Background: The epidemiology of respiratory tract infections (RTIs) in a daycare cohort has not been explored using molecular techniques.
Objectives: (1) Determine the overall incidence of RTIs in a daycare cohort using real-time reverse transcriptase polymerase chain reaction (RT-PCR). (2) Determine the relative incidence and impact of specific respiratory viruses, and characterize and compare clinical features associated with these pathogens.
Study design: In this prospective cohort study conducted from February 2006 to April 2008, nasal swabs were obtained from symptomatic children ages 0-30 months enrolled in fulltime daycare. RT-PCR was performed to detect respiratory syncytial virus (RSV), human metapneumovirus (MPV), influenza (Flu) viruses A and B, parainfluenza (PIV), adenovirus (AdV), human coronaviruses (CoV) and rhinovirus (RhV). Symptom diaries were completed for each illness.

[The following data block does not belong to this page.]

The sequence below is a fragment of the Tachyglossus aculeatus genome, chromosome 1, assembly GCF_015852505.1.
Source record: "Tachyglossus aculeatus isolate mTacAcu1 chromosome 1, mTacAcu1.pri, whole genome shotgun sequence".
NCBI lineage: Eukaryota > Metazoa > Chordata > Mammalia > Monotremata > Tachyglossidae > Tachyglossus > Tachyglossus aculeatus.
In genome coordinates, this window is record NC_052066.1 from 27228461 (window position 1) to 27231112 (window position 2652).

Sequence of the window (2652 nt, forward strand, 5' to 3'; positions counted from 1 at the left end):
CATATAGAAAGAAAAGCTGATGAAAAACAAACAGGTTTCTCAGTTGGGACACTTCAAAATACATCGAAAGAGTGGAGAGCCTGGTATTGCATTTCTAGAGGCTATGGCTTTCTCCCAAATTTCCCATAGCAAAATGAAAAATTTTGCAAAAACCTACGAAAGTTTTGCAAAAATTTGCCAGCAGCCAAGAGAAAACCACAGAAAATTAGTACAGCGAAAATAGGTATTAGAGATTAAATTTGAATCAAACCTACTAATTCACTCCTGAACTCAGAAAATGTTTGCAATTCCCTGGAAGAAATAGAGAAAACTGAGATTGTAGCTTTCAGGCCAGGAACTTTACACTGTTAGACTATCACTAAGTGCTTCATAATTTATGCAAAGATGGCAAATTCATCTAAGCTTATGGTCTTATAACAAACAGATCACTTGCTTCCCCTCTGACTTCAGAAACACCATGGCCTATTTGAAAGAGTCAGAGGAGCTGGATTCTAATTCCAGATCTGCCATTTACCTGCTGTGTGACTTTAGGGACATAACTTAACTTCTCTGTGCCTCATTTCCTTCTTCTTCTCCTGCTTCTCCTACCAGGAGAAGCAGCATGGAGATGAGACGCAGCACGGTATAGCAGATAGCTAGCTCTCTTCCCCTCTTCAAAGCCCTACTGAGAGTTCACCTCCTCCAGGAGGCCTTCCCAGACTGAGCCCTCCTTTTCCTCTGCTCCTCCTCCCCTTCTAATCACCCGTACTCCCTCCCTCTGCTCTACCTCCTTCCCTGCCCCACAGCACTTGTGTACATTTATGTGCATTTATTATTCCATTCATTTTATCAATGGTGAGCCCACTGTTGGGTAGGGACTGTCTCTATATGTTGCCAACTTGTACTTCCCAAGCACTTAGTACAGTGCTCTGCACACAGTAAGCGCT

Results: We followed 119 children (mean age 10 months; range 2-24 months) for 115 child years. The mean annual incidence of RTI per child was 4.2 the first year and 1.2 the second year of the study. At least 1 virus was identified in 67% RTIs. Co-infections were common (27% RTIs), with RhV, CoV, and AdV the most common co-pathogens. PIV was identified in 12% of RTIs with a high incidence of PIV4. The viruses with the greatest impact on our population were RSV, RhV and AdV.
Conclusions: Using molecular techniques, viruses were identified in approximately twice as many RTIs as previously reported in a daycare cohort. Infections with newly identified viruses, such as HMPV and CoV subtypes were less frequent and severe than infections with RSV, AdV and RhV.
Published by Elsevier B.V.